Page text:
NEW YORK — Former U.S. Rep. Anthony Weiner, D-N.Y., was sentenced to 21 months in prison on Monday for sending sexually explicit messages to a 15-year-old girl, setting off a scandal that played a role in the 2016 U.S. presidential election.
Weiner, 53, started to cry as soon as the sentence was announced by U.S. District Judge Denise Cote in Manhattan. His wife, Huma Abedin, an aide to Hillary Clinton, was not in the courtroom and has filed for divorce.
He pleaded guilty in May to transferring obscene material to a minor, and agreed he would not appeal any sentence of 27 months or less.
"I was a very sick man for a very long time, but I'm also responsible for the damage I have done," Weiner read from a statement in court before he was sentenced. He said he was being treated, and asked Cote to spare him prison and sentence him to probation so he could continue treatment.
Weiner's lawyer, Arlo Devlin-Brown, said that while Weiner exchanged sexually explicit messages with many women, all of the others were adults.
Cote said she believed Weiner was suffering from an addiction, and was serious about being treated. However, she said it was important to deter others from committing similar crimes.
"There is the opportunity to make a statement that could protect other minors," she said.
"We are of course disappointed that Anthony was sentenced to prison, particularly so given that Judge Cote found that the treatment program Anthony had engaged in for the past year was showing great promise and should be continued," Weiner's lawyer, Devlin-Brown, said in a statement Monday afternoon.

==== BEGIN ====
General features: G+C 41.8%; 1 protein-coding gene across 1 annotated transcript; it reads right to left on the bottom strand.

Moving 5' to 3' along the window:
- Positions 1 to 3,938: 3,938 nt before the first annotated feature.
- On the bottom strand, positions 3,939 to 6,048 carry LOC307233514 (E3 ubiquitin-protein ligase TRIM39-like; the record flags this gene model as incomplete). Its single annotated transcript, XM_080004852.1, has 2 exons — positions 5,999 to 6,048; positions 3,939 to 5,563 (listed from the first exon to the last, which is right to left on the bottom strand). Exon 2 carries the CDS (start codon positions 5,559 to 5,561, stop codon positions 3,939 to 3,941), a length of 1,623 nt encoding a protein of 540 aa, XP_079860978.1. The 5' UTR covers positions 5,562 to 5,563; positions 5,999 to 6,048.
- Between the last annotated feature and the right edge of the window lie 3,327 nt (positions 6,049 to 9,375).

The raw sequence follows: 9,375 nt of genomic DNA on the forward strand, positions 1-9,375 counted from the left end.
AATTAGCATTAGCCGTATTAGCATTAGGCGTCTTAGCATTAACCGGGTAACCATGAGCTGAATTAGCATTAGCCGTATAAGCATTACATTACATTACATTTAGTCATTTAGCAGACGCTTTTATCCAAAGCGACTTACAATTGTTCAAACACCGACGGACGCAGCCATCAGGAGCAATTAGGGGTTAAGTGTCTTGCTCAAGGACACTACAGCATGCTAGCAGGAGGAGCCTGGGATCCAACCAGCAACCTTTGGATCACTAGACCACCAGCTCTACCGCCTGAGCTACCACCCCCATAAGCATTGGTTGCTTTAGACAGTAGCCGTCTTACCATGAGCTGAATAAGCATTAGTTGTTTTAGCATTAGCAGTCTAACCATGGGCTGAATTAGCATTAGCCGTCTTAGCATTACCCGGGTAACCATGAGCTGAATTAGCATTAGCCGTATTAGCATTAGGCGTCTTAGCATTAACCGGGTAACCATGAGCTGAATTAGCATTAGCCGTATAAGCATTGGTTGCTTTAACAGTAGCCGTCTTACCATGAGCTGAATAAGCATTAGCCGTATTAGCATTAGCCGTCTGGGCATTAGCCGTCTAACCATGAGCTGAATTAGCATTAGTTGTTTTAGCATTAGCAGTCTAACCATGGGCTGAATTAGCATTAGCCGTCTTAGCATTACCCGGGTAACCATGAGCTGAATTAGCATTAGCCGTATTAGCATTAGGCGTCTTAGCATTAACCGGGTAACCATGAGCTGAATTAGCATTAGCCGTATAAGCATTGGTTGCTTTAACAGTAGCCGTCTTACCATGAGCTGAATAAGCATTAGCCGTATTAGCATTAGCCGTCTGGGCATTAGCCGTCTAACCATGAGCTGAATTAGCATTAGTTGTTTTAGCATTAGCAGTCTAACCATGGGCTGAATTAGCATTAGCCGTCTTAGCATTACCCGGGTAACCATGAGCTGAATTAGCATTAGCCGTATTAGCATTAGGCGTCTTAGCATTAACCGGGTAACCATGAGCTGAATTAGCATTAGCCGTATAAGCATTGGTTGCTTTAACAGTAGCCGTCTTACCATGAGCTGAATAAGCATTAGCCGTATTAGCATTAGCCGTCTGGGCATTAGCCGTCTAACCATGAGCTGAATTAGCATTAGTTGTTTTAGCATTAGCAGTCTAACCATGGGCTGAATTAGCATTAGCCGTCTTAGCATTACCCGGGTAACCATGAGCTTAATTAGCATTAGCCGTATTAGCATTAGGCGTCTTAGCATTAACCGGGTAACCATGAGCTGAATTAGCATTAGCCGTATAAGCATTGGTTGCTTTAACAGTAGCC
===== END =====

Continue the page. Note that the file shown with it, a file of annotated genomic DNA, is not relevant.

Weiner declined to speak to reporters as he left the courtroom. He was ordered to surrender by Nov. 6.
The investigation into Weiner's exchanges with a North Carolina high school student roiled the 2016 U.S. presidential campaign in its final days, when authorities found emails on Weiner's laptop from his wife.
Weiner, who wore his wedding band at the sentencing, and Abedin have a son, Jordan, who is 5 years old.
The discovery of the emails prompted James Comey, then director of the Federal Bureau of Investigation, to announce in late October that the agency was reopening its investigation into Clinton's use of a private email server while she was U.S. secretary of state.
Clinton has said the announcement about her endangering national security by using the private server that was accessible to foreign governments contributed to her upset loss to Republican Donald Trump.
Weiner represented parts of New York City in the U.S. House of Representatives for 12 years before resigning in 2011, after it emerged that he had exchanged sexually explicit messages with adult women.
In 2013, Weiner ran for New York City mayor, but was defeated in the Democratic primary after more lewd messages became public.
Reporting by Brendan Pierson in New York; Editing by Jeffrey Benkoe and Lisa Shumaker